Most likely culprit to check is your raw water pump (front of the engine and either bronze and shinny or that large mass of green and white fuzz youíre not really sure what it is). The double bearings end up leaking water back into your timing cover and mixing with your oil.

jfhspike 10-02-2020 18:23

Re: Perkins 4-108 oil leaks solved
 
1 Attachment(s)
I agree -- if you're getting a quart of new liquid in the sump in not-too-many minutes of running, it HAS to be salt water, because otherwise you'd be losing about half your coolant supply at the same time. And if it's not coming in through the oil cooler, it's gotta be coming through the raw water pump.

The good news is that it's pretty easy to pull the pump -- remove two hoses, undo four 1/2 or 9/16 nuts, slide the pump off its studs. The next piece of good news is that those parts-4-engines folks have a rebuild kit for it that's not too expensive (https://www.parts4engines.com/perkin...-service-kits/). OK, so the overhaul kit...it'll set you back $100 bucks, plus the VAT and shipping...say $150. THat's a lot less than you'll be paying your mechanic. And it gets you a new shaft, the bearing and two seals, a new cover plate (worth its weight in gold, because it'll let you keep the old one as a spare), etc.

The bad news is that it's only the right service kit if your pump looks like this: https://www.parts4engines.com/perkin...aw-water-pump/ (6 screws on the cover plate gives it away); the part number is JABSCO-3270-0001. New pump is about $430 from maringpartssource; service kit from them is about $45, but doesn't include the new shaft or cover or the alignment tool.

The alternative is the Jabsco G65, whose cover has four screws, with a pricetag of $550 (!). Marine-parts-source sells a rebuild kit for that (bearings, seals, spare impeller) for $98, but that doesn't get you a new shaft or cover either.

Definitely check the weep hole. There should be at least one, and probably four, located around the shaft roughly where the red arrow is pointing in the attached diagram. As I said, use a toothpick or drill bit to clean it out, and then watch for water pouring out through it when the engine's running.

I'm betting dollars to doughnuts you'll see it coming out there (and as a result, you'll be getting less into your sump!), and you'll know what to do next.

jfhspike 10-02-2020 19:35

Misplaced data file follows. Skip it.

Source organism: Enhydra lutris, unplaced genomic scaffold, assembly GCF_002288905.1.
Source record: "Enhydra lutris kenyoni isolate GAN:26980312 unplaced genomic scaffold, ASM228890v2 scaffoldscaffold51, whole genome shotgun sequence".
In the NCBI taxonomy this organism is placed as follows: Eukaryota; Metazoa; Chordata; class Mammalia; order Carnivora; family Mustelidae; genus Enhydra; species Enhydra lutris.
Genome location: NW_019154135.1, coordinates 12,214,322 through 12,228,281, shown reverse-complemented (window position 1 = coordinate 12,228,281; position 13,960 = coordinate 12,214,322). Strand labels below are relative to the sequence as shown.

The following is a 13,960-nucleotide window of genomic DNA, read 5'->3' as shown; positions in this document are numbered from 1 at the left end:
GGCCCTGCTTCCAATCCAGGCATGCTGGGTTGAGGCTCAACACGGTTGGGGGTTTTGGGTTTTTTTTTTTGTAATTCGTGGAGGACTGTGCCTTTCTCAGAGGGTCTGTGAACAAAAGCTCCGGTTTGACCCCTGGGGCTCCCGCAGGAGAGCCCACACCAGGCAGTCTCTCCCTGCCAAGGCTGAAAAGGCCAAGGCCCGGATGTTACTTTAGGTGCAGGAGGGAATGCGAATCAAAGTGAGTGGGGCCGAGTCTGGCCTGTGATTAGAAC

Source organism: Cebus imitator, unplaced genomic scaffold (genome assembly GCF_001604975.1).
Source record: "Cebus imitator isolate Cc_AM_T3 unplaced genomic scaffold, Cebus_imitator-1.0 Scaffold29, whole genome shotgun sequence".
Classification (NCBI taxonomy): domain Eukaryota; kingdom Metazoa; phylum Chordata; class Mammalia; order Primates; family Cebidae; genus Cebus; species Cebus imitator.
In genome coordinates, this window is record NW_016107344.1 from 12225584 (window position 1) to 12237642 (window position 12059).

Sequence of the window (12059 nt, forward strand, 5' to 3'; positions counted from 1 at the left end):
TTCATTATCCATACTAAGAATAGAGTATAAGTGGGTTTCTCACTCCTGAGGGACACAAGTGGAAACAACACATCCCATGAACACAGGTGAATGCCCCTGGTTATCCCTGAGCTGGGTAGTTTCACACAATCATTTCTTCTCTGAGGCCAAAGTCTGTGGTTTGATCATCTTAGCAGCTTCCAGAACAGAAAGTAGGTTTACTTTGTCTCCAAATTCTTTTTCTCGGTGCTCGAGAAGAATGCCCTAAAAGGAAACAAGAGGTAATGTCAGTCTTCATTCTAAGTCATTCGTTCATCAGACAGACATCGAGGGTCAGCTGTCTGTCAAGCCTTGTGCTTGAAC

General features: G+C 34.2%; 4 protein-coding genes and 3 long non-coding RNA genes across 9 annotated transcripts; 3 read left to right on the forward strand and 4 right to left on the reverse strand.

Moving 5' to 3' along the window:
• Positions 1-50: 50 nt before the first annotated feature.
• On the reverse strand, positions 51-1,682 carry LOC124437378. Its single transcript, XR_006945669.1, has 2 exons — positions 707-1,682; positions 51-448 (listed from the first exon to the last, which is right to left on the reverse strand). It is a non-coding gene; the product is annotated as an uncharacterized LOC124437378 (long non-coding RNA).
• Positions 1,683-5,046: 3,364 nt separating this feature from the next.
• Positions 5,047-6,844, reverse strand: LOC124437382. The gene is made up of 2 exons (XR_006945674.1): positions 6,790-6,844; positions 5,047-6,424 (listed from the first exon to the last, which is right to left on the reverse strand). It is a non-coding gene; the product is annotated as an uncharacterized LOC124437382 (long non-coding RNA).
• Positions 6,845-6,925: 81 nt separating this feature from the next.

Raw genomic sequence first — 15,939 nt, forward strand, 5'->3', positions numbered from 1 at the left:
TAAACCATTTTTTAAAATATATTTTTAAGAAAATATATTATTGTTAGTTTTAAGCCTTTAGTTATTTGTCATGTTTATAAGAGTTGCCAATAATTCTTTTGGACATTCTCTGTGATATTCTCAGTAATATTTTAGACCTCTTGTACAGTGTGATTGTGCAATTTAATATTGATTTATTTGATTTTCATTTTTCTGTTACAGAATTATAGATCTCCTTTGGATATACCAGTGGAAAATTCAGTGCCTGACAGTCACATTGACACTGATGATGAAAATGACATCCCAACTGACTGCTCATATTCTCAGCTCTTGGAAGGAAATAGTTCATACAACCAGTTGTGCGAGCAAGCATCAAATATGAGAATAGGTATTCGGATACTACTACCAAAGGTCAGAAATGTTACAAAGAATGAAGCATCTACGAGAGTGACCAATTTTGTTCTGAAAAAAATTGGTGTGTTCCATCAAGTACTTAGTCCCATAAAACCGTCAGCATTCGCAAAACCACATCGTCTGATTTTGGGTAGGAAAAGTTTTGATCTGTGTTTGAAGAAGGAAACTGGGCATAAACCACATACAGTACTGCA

Re: Perkins 4-108 oil leaks solved
 
By the way, it worries me a little that your mechanic hasn't thought of this route for water-entry. It's possible he's not as good as you think he is. :( [Sigh.]

rbk 10-02-2020 20:36

Re: Perkins 4-108 oil leaks solved
 
Quote:

Originally Posted by jfhspike (Post 3072243)
I agree -- if you're getting a quart of new liquid in the sump in not-too-many minutes of running, it HAS to be salt water, because otherwise you'd be losing about half your coolant supply at the same time. And if it's not coming in through the oil cooler, it's gotta be coming through the raw water pump.

The good news is that it's pretty easy to pull the pump -- remove two hoses, undo four 1/2 or 9/16 nuts, slide the pump off its studs. The next piece of good news is that those parts-4-engines folks have a rebuild kit for it that's not too expensive (https://www.parts4engines.com/perkin...-service-kits/). OK, so the overhaul kit...it'll set you back $100 bucks, plus the VAT and shipping...say $150. THat's a lot less than you'll be paying your mechanic. And it gets you a new shaft, the bearing and two seals, a new cover plate (worth its weight in gold, because it'll let you keep the old one as a spare), etc.

The bad news is that it's only the right service kit if your pump looks like this: https://www.parts4engines.com/perkin...aw-water-pump/ (6 screws on the cover plate gives it away); the part number is JABSCO-3270-0001. New pump is about $430 from maringpartssource; service kit from them is about $45, but doesn't include the new shaft or cover or the alignment tool.

The alternative is the Jabsco G65, whose cover has four screws, with a pricetag of $550 (!). Marine-parts-source sells a rebuild kit for that (bearings, seals, spare impeller) for $98, but that doesn't get you a new shaft or cover either.

Definitely check the weep hole. There should be at least one, and probably four, located around the shaft roughly where the red arrow is pointing in the attached diagram. As I said, use a toothpick or drill bit to clean it out, and then watch for water pouring out through it when the engine's running.

I'm betting dollars to doughnuts you'll see it coming out there (and as a result, you'll be getting less into your sump!), and you'll know what to do next.

Sherwood G65 not Jabsco.